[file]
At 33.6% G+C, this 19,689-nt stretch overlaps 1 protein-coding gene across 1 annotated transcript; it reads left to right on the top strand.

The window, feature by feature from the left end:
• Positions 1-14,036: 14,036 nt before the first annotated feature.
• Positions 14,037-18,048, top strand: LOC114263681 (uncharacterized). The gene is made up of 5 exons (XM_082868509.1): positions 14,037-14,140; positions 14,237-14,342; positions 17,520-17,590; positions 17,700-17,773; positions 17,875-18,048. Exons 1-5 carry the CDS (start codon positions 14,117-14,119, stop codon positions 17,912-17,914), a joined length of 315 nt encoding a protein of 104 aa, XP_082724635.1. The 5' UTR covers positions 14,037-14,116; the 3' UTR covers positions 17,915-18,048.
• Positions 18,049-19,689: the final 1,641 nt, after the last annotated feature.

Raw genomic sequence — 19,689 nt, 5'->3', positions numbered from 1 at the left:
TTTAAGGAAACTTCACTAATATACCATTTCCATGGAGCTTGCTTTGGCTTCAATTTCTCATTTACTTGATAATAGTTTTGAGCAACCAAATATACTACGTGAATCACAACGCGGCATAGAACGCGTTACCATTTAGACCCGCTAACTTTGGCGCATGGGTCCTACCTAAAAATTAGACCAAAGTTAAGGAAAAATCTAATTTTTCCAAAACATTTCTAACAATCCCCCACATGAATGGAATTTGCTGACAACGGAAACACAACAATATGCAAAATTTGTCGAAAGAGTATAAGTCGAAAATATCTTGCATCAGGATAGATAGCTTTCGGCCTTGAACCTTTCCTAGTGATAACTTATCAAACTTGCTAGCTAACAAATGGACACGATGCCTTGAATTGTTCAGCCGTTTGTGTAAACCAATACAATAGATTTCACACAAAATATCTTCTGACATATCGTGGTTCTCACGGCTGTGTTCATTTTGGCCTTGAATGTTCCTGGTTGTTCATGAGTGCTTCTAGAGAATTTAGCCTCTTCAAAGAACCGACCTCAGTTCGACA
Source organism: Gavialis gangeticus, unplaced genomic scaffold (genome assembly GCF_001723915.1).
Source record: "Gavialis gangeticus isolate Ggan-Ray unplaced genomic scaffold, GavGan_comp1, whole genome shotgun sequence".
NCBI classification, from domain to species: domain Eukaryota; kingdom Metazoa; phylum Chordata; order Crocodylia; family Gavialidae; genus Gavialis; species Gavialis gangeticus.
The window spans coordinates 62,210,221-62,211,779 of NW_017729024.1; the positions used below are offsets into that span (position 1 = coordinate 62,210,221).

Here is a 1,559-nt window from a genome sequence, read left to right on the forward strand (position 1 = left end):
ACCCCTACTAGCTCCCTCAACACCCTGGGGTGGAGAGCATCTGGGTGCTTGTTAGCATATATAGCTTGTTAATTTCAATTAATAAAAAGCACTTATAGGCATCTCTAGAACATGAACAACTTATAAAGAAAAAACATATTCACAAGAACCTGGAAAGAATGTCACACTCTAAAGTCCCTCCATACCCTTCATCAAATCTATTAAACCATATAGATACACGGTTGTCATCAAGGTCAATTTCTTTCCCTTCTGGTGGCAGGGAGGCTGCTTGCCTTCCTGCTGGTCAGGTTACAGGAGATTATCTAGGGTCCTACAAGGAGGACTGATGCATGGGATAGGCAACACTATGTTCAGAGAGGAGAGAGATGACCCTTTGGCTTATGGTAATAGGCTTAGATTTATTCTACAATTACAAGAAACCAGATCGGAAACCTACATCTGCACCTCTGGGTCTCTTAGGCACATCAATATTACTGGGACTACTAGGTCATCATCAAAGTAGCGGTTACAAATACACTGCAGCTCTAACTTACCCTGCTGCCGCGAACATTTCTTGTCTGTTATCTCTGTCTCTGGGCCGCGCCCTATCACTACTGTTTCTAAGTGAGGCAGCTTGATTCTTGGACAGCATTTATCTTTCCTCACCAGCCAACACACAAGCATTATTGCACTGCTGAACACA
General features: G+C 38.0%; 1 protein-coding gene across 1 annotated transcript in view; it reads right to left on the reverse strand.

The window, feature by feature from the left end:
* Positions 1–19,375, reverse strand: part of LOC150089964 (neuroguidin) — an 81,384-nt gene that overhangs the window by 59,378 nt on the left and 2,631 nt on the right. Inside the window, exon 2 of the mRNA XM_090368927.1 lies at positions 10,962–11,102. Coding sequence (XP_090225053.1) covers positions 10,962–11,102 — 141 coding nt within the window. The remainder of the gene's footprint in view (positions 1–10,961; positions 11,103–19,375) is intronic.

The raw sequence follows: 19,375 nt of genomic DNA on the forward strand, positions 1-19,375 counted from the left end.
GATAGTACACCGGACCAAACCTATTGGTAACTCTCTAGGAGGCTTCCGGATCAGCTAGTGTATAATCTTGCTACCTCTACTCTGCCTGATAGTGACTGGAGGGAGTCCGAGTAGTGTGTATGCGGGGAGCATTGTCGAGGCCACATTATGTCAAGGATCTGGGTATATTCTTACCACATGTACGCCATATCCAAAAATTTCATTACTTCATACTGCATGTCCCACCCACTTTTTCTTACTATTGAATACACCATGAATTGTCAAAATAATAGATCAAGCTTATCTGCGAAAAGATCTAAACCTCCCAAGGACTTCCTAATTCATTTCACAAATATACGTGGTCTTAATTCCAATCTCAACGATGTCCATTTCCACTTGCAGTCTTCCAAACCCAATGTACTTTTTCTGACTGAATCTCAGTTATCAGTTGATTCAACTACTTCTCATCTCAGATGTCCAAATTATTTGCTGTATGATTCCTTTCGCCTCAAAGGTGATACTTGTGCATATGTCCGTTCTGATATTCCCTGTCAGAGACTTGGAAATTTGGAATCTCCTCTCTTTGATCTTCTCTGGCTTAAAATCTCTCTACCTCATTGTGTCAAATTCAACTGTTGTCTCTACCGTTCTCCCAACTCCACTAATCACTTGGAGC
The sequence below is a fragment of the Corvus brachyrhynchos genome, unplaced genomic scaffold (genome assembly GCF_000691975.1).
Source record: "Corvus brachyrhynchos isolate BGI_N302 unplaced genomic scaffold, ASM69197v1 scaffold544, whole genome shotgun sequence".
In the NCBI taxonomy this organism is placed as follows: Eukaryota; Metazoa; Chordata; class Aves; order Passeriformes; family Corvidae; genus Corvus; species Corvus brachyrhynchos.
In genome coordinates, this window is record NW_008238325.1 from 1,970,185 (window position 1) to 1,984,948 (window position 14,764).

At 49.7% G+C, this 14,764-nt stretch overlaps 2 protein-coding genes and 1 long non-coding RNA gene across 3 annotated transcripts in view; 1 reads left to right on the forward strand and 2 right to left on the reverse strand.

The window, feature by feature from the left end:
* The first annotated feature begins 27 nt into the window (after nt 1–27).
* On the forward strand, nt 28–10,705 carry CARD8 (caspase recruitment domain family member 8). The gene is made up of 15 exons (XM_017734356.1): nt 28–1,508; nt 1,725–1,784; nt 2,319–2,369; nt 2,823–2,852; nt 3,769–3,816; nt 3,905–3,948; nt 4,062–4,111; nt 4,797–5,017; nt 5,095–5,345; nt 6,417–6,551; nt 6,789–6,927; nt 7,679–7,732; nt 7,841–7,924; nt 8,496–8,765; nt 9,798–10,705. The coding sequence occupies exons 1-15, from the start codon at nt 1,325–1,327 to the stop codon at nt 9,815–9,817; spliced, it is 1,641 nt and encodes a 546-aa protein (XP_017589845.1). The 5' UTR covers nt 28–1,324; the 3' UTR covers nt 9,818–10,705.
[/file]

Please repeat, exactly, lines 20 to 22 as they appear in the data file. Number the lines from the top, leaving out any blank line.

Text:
Source record: "Corvus brachyrhynchos isolate BGI_N302 unplaced genomic scaffold, ASM69197v1 scaffold544, whole genome shotgun sequence".
In the NCBI taxonomy this organism is placed as follows: Eukaryota; Metazoa; Chordata; class Aves; order Passeriformes; family Corvidae; genus Corvus; species Corvus brachyrhynchos.
In genome coordinates, this window is record NW_008238325.1 from 1,970,185 (window position 1) to 1,984,948 (window position 14,764).